Antibiotic May Provide Long-Lasting Relief of Irritable Bowel Syndrome Symptoms

Laurie Barclay, MD

January 07, 2011

January 7, 2011 (UPDATED January 13, 2011) — Treatment for 2 weeks with the minimally absorbed antibiotic rifaximin provides long-lasting, significant symptom relief in patients who have irritable bowel syndrome (IBS) without constipation, according to the results of 2 randomized controlled trials reported in the January 6 issue of the New England Journal of Medicine.

"For years, the treatment options for IBS patients have been extremely limited," said lead author Mark Pimentel, MD, from Cedars-Sinai Medical Center in Los Angeles, California, in a news release. "IBS often does not respond well to treatments currently available, such as dietary changes and fiber supplements alone. With this antibiotic treatment, the patients feel better, and they continue to feel better after stopping the drug. This means that we did something to strike at the cause of the disease."


Because gut flora may be important in the pathophysiology underlying IBS, the investigators evaluated rifaximin as treatment of IBS. Rifaximin is currently approved by the US Food and Drug Administration to treat travelers' diarrhea and hepatic encephalopathy.

TARGET 1 and TARGET 2 were two identically designed, phase 3, double-blind, placebo-controlled trials in patients who had IBS without constipation. Participants were randomly assigned to receive 550 mg of rifaximin or placebo, 3 times daily for 2 weeks, with follow-up for 10 additional weeks. Every week, the investigators determined the proportion of patients who had adequate relief of global IBS symptoms, which was the main study outcome, and the proportion of patients who had adequate relief of IBS-related bloating, which was the key secondary study outcome.

Self-reported symptom relief for at least 2 of the first 4 weeks after treatment was the criterion for adequate relief. Other secondary outcomes were the proportion of patients who responded to therapy, as determined by daily self-ratings of global IBS symptoms and individual symptoms of bloating, abdominal pain, and stool consistency during the 4 weeks after therapy and during the 3 months of the study.

During the first 4 weeks after treatment, adequate relief of global IBS symptoms occurred in a significantly greater proportion of patients in the rifaximin group vs the placebo group (40.8% vs 31.2%; P = .01, in TARGET 1; 40.6% vs 32.2%; P = .03, in TARGET 2; 40.7% vs 31.7%; P < .001, in both studies combined). The rifaximin group also fared better in the proportion of patients with adequate relief of bloating (39.5% vs 28.7%; P = .005, in TARGET 1; 41.0% vs 31.9%; P = .02, in TARGET 2; 40.2% vs 30.3%; P < .001, in both studies combined).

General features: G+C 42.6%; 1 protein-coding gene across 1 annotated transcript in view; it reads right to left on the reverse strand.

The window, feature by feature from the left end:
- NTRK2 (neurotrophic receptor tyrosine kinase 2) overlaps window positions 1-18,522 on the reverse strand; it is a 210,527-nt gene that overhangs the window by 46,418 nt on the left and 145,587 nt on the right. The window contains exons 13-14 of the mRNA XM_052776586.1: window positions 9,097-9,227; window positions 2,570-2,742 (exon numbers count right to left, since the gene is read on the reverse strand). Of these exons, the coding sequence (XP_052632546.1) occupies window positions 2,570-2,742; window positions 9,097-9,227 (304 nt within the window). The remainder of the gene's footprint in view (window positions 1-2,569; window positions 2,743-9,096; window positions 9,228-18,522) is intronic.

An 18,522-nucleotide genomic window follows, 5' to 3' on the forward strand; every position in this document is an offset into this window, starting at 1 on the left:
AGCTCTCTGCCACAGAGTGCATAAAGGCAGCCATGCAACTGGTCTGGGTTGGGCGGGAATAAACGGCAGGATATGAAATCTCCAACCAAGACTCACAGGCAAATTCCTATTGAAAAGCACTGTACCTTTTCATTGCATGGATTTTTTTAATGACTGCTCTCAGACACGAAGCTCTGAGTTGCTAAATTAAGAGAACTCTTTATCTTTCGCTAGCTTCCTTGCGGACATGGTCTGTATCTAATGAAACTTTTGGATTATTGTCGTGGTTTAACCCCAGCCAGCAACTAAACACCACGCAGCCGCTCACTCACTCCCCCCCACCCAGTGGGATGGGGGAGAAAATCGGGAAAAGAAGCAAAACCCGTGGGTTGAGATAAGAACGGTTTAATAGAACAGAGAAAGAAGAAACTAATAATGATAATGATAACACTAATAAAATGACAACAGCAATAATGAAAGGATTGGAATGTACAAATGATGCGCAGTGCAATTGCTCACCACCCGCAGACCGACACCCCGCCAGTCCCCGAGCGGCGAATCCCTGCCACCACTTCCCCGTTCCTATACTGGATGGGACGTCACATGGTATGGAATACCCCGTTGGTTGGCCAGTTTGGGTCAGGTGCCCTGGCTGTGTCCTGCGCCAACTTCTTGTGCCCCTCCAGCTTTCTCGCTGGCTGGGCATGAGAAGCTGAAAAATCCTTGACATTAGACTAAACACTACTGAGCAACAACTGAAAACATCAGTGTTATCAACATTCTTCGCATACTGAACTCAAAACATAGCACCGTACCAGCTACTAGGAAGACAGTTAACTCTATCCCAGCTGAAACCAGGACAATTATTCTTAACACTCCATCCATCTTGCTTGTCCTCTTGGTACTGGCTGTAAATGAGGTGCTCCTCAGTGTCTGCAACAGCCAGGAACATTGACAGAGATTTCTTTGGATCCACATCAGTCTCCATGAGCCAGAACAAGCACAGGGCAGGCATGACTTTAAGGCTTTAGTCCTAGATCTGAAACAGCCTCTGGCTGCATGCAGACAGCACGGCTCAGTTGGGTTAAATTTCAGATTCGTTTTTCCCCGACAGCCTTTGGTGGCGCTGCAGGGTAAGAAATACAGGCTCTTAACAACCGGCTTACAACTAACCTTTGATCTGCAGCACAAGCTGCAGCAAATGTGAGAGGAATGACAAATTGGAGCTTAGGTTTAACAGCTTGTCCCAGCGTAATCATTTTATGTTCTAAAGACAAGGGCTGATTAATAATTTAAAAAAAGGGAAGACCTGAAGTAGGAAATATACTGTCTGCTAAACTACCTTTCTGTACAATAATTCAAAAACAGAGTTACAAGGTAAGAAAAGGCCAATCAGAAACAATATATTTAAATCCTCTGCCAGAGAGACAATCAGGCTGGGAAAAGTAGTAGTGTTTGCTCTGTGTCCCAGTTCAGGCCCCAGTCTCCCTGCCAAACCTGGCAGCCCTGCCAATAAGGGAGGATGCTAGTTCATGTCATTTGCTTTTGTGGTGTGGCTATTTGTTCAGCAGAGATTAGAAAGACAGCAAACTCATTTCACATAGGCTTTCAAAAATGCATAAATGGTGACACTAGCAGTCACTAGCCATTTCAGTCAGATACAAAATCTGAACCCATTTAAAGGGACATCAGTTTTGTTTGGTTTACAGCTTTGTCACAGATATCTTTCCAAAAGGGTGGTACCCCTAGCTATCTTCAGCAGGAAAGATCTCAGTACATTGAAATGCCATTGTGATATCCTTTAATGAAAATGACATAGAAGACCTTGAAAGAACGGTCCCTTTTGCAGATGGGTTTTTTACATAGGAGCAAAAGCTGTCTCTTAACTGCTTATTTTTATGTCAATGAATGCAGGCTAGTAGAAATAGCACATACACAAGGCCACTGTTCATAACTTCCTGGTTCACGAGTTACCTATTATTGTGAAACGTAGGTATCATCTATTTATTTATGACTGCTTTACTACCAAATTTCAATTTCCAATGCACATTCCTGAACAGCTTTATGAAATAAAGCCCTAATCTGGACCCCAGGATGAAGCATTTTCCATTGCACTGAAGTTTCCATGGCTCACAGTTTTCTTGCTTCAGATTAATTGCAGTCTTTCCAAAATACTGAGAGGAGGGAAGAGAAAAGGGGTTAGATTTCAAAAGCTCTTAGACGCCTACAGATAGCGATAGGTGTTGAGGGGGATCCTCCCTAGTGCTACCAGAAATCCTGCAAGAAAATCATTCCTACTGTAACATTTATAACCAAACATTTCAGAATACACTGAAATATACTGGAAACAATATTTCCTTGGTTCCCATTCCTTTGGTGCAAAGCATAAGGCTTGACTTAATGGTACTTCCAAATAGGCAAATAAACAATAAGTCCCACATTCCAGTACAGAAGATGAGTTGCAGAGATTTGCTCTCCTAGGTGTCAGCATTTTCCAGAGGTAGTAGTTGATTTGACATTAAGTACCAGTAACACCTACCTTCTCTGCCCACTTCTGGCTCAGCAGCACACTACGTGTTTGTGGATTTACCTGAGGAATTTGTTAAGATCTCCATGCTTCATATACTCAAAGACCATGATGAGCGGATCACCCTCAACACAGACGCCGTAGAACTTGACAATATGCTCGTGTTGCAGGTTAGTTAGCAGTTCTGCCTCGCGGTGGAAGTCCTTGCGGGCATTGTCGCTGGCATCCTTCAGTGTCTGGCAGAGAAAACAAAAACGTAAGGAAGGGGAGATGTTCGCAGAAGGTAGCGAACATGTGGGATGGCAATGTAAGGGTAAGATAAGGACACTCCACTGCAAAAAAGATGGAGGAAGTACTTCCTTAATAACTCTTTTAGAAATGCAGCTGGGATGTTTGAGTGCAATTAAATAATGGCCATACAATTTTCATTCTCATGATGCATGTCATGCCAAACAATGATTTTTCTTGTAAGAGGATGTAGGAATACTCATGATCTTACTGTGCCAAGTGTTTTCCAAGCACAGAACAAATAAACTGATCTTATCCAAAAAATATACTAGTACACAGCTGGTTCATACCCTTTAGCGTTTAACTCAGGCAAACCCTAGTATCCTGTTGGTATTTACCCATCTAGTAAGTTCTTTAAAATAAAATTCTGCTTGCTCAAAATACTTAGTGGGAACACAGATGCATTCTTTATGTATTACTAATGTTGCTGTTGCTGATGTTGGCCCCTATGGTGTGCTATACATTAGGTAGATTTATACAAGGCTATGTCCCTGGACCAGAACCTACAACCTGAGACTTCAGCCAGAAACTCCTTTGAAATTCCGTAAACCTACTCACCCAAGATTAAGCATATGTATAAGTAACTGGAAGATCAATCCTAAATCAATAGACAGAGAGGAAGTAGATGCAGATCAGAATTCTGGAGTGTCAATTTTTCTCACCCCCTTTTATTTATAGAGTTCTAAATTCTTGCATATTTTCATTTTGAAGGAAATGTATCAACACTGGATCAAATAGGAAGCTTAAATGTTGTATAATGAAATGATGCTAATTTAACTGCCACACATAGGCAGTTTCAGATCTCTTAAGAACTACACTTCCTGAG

Treatment response, based on daily ratings of IBS symptoms, bloating, abdominal pain, and stool consistency, was also significantly better in the rifaximin group. Both groups had similar incidence of adverse events.

Limitations of this study include short duration of follow-up.

"Among patients who had IBS without constipation, treatment with rifaximin for 2 weeks provided significant relief of IBS symptoms, bloating, abdominal pain, and loose or watery stools," the study authors write. "...In this short-term study, the incidence of infections was similar in the two groups, and there were no cases of C. difficile–associated diarrhea or ischemic colitis."

In an accompanying editorial, Jan Tack, MD, PhD, from the Translational Research Center for Gastrointestinal Disorders at the University of Leuven in Leuven, Belgium, refers to these as "large, high-quality, multicenter studies." Despite these advantages, however, he notes that rates of response to treatment (adequate relief) ranged between 9% and 12% more with rifaximin vs placebo, which is in the lower range of what is considered to be clinically relevant. Although not all patients have a response with rifaximin, the available data suggest that a subgroup of patients may have a substantial response.

"[T]aking into account the high prevalence of IBS in the general population, the effect that larger scale use of poorly absorbed antibiotics may have on antibiotic-resistance profiles should be taken into account," Dr. Tack writes. "Studies aimed at better identifying the patients with IBS who may have a response to rifaximin and, especially, studies that will assess the longer-term effect of rifaximin treatment are eagerly awaited. Until this information becomes available, it seems prudent to restrict the use of nonabsorbable antibiotics to patients in whom small-intestine bacterial overgrowth has been confirmed, or to single-treatment cycles in patients who have IBS without constipation and who have not had a response to currently available symptom-directed therapies."

Salix Pharmaceuticals supported this study and employs 5 of its authors. Some of the other study authors have disclosed various financial relationships with Salix Pharmaceuticals, Ironwood Pharmaceuticals, Prometheus, Ardelyx, Theravance, GlaxoSmithKline, AstraZeneca, Procter & Gamble, Ortho-McNeil, Prometheus, Pfizer, Danisco, General Mills, and/or Smart-Pill.

N Engl J Med. 2011;364:22-32, 81-82. Abstract


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